US Mandates Oil Companies to Disclose Payments Abroad
United States-listed oil, gas and mining companies would be required to reveal all payments they make to foreign governments, including those for drilling or exploration licences.
The new rules adopted by the US Securities and Exchange Commission was aimed at increasing transparency of payments made by the companies to a government for the purpose of the commercial development of a country’s natural resources.
US Congress had created a disclosure regime under the Exchange Act that would support the commitment of the United States Government to international transparency promotion efforts relating to the commercial development of oil, natural gas or minerals.
The SEC noted that the rule applies to payments in relation to extraction, exploration, processing and export of oil, natural gas and minerals as well as licences relating to such oil and gas transactions.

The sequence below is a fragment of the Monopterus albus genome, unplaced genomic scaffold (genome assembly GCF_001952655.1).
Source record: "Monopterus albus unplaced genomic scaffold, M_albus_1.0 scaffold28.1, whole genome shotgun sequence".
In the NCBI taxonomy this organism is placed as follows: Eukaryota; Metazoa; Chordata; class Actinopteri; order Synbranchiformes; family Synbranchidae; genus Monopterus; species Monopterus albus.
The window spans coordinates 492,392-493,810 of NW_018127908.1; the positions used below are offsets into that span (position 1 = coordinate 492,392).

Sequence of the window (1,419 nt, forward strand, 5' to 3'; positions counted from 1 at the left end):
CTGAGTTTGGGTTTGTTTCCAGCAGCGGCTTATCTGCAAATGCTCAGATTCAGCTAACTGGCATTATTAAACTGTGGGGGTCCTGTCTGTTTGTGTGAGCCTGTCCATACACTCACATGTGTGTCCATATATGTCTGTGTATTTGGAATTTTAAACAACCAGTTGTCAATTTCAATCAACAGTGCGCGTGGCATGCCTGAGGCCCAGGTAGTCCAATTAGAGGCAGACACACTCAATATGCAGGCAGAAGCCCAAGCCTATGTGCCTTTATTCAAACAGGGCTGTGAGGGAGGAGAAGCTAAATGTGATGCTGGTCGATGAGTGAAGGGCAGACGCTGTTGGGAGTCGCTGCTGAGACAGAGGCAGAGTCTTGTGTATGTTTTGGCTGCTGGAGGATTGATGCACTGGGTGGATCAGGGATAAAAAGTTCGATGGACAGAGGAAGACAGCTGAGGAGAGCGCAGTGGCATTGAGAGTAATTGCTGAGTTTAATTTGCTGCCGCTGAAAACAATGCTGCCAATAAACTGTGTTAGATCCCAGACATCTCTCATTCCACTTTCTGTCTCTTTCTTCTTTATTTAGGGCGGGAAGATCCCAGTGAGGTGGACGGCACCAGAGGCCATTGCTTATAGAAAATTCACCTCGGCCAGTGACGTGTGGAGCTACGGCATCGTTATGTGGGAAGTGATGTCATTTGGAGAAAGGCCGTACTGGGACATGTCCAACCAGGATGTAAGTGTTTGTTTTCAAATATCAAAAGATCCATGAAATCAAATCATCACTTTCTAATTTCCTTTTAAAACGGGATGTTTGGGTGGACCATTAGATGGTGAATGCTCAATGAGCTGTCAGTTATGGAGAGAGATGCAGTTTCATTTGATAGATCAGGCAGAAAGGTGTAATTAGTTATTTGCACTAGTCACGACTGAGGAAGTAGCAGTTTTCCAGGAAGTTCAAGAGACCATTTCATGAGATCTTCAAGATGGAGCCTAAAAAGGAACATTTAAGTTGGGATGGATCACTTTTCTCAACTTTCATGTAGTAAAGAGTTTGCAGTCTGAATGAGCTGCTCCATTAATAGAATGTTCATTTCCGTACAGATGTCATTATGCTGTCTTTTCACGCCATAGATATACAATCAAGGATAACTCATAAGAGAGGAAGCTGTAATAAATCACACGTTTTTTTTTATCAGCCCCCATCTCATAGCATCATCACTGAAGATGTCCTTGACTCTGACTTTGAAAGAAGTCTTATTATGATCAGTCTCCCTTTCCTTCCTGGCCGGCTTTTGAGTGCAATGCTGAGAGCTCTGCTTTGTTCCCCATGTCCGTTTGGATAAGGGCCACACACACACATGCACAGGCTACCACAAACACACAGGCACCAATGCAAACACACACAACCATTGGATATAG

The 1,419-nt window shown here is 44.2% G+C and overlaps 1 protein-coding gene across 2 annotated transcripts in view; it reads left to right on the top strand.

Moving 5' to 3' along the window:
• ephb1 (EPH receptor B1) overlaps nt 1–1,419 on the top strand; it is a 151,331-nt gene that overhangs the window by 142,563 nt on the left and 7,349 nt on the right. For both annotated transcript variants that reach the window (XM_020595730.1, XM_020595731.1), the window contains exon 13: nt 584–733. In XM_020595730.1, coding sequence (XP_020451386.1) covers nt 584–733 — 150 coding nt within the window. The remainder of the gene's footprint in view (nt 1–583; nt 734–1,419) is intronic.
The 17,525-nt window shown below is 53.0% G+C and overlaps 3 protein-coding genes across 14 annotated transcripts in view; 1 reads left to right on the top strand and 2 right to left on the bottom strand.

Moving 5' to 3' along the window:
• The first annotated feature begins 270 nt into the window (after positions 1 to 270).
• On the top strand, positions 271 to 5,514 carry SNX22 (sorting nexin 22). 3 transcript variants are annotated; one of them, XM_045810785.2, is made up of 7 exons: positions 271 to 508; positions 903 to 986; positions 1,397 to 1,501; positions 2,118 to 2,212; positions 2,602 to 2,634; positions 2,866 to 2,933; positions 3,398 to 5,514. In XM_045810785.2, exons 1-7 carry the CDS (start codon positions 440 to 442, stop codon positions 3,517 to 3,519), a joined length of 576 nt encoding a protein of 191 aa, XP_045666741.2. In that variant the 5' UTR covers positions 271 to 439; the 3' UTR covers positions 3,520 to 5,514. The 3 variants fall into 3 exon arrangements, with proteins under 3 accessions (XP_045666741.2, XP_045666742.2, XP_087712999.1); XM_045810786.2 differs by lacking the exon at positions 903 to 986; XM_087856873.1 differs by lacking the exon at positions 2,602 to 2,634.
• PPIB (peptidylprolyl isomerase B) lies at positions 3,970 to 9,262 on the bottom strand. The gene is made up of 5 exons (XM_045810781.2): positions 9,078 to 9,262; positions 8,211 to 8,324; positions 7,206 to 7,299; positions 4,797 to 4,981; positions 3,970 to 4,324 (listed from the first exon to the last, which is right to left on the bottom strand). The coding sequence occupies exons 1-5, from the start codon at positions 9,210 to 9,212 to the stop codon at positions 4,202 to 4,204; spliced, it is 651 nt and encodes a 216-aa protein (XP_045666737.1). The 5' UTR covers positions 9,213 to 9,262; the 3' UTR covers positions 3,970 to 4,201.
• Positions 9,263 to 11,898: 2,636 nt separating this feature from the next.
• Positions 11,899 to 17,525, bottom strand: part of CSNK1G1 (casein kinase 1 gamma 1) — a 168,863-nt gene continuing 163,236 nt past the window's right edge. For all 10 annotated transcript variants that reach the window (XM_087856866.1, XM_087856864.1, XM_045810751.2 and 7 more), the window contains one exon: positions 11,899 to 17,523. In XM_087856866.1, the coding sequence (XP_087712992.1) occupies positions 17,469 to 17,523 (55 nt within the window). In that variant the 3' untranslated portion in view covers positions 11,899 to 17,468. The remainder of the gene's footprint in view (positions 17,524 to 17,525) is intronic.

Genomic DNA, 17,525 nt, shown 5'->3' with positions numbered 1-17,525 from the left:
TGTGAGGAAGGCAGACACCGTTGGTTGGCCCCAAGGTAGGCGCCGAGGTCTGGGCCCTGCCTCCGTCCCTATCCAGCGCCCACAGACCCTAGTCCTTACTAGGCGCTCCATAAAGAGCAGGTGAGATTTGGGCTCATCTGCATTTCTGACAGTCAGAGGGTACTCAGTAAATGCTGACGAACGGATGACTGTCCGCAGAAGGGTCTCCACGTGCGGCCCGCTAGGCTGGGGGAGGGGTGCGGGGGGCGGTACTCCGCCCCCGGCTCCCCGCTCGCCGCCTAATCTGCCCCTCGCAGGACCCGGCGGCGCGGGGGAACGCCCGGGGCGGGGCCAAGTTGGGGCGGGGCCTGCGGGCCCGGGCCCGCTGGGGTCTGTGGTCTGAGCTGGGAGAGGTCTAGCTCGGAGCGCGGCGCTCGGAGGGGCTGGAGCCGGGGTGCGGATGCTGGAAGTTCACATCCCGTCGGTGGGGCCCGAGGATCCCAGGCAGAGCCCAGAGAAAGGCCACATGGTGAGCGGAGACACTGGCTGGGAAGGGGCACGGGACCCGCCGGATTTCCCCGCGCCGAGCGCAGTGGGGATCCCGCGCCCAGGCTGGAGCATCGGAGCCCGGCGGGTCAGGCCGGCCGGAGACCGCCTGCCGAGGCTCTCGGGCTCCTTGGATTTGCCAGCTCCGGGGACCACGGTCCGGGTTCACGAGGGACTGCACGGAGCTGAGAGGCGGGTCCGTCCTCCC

According to Reuters,payments rule would apply to any payment, including a series of related payments over $100,000.
The payments that need to be disclosed, include taxes and royalties, dividends and infrastructure improvements and other types of fees.
The new rule also requires companies to provide information on a project-by-project basis, but gives companies the ability to define exactly what constitutes a “project.”
United States-listed companies, which operate in Nigeria include, Shell oil company, Chevron Corporation, ExxonMobil, Halliburton, Conoco Philips among others.